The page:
8. I couldn't agree more about the fee structure with HA. Personally I like the idea of Great Collections and this is may be a reincarnation of the old "Teletrades" which used to have great research capability. If they can have a search function in which foreign/world coins at least have a country designator AND a grade (if slabbed) it'd be a big help. I've corresponded with Ian Russell, President of GreatCollections but I guess they're only US. As mentioned, it's not just one micro focused area but all world is lumped together as "all world silver coins".
  9. I've tried all of their search methods, I've tried discussing this issue with the guy who heads up GC in detail by telling them about the search procedures. However, I could never get it to work. GC is clearly not interested in foreign material. Since it's imposssible to buy on there I don't think anyone with quality foreign would consign to them. Also just like US, world collectors are looking for a specific coin. "France 1815" won't do it. Suppose you were looking for a ms-64 high relief 20$ Saint Gaudins and you had to go thru every listing for a vg 1907 Indian Head cent to see if they had one?
  10. Great Collections is not keeping up with the times in many areas. For one their pictures are atrocious. I could always use a nice 64 quality Indian Head gold coin but other than verifying that the coin in the slab does indeed say "PCGS or NGC 64", much of the gold at GC appears as nondescript round disks. The grading services sometimes fall asleep and put coins with nasty bagmarks right on the cheek in 64 slabs and I want to avoid those. Also one cannot buy foreign coins at all thru GC. There's no filter so if you want to look for a particular world coin: say a Napoleon 5Francs, 1815 in unc, you have to sift thru every 2018 Chinese Panada round and Nicaraguan Nickel to see if they might have one.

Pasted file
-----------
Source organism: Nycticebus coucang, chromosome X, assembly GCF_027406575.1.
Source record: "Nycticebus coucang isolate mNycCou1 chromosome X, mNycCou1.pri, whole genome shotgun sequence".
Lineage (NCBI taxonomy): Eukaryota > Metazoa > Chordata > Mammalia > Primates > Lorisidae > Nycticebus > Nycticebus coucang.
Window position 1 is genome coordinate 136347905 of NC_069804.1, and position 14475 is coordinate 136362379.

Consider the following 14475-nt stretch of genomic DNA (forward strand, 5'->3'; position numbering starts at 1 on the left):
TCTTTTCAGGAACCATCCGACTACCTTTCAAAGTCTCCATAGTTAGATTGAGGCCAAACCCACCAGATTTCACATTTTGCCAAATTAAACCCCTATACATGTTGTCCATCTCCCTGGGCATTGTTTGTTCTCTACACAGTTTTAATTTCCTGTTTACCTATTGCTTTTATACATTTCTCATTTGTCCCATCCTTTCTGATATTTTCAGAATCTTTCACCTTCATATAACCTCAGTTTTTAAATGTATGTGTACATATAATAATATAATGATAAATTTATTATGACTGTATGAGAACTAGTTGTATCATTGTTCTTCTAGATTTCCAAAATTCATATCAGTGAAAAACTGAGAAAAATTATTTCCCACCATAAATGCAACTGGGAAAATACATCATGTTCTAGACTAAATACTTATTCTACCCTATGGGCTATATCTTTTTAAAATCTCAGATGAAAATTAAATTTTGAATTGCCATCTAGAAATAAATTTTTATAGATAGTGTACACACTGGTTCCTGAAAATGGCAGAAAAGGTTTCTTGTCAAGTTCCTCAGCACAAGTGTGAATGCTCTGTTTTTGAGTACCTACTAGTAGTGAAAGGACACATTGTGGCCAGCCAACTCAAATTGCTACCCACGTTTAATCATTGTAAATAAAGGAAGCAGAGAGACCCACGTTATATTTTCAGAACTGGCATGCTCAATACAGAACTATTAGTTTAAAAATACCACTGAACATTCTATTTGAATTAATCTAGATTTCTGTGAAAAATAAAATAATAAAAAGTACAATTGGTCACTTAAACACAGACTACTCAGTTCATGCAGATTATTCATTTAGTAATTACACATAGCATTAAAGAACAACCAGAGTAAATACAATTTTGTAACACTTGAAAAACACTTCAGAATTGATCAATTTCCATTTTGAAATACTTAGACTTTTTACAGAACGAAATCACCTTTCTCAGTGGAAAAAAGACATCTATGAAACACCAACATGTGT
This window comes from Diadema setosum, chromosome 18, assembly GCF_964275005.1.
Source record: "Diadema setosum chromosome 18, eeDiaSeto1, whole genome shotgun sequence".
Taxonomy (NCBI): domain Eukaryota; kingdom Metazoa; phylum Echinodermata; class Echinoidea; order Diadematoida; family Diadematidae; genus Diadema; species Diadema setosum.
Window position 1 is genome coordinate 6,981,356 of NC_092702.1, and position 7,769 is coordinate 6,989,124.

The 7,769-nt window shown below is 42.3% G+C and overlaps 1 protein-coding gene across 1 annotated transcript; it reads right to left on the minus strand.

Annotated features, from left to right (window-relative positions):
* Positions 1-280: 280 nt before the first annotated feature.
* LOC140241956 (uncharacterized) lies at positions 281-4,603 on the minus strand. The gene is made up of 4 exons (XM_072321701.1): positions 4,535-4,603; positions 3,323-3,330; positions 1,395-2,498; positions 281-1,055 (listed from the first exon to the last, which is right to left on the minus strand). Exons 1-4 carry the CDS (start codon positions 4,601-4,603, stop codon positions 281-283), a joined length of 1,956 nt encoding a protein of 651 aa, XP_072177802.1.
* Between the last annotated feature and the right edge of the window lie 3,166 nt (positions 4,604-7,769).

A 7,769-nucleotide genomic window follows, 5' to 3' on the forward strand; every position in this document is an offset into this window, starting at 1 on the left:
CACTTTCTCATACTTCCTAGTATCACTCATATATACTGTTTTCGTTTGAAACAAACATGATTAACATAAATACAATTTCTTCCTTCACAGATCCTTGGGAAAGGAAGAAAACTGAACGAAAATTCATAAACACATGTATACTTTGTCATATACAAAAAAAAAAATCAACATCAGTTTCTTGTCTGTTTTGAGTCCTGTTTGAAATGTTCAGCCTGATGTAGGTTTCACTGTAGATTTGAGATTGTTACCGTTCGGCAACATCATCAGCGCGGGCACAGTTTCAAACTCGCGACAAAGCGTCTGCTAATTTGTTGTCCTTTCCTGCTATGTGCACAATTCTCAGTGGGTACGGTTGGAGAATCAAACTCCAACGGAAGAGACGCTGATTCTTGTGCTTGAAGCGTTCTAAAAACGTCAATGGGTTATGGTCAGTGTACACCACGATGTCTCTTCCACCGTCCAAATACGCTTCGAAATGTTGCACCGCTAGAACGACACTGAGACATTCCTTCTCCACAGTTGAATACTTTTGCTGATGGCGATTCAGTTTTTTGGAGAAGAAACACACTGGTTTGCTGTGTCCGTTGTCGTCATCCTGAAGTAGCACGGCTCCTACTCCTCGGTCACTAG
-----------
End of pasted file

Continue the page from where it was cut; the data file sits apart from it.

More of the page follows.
11. Sorry for the log delay in responding. The Colombian 20 Pesos sold at auction (not to me) some years ago. I might be able to find the auction reference but don't know if it will include the certification #. The other coin, the Argentine sunface 8 escudos is merely from memory & it was sold privately at a major show for I think, around $18.5K. Thus no way to id. I was just concerned that it seemed NGC had a policy of not accouting for, or minimizing rim bangs? In a different issue, there was another coin which was certified by NGC as an ms-62 but was not slabbed. It was put into some sort of sealed flexible flip. This was at the Eliasberg World Gold auction by ANR at NYC in early 2005. The coin was also an 8 escudos, Chile, 1838, and it was described by the auctioneers as having "a removed edge mount" but was graded ms-62 by NGC. The Chilean numistmatist Carlos Jara looked at it, and believed it was a mint produced edge flaw: which is certainly very common in these early or post Independence coins. I bought this piece and should have the NGC certification somewhere in my records. From this photo, it appears that I removed it from the sealed flip tho. I specialize in collecting and studying the coinage of the early Independent Latin American nations + Brazil tho.